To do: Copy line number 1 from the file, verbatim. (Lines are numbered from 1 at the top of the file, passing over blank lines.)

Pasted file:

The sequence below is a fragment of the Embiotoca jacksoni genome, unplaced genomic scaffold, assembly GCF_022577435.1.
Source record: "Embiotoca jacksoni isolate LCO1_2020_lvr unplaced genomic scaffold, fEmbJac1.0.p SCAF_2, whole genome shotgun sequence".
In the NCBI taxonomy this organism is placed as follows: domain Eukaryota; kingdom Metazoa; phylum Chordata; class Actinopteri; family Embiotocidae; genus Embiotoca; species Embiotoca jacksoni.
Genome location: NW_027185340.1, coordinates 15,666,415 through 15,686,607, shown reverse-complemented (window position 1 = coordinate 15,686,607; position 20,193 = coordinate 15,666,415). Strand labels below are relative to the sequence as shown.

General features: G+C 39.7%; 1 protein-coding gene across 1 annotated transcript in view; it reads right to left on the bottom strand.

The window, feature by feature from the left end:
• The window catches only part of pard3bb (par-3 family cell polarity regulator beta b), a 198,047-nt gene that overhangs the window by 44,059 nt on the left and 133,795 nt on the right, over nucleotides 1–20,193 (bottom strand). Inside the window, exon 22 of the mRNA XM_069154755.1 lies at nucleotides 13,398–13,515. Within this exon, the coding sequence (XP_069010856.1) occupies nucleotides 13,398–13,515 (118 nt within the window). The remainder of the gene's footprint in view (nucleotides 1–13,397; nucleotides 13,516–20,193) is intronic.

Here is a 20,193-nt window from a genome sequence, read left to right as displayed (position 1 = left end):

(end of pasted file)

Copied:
The sequence below is a fragment of the Embiotoca jacksoni genome, unplaced genomic scaffold, assembly GCF_022577435.1.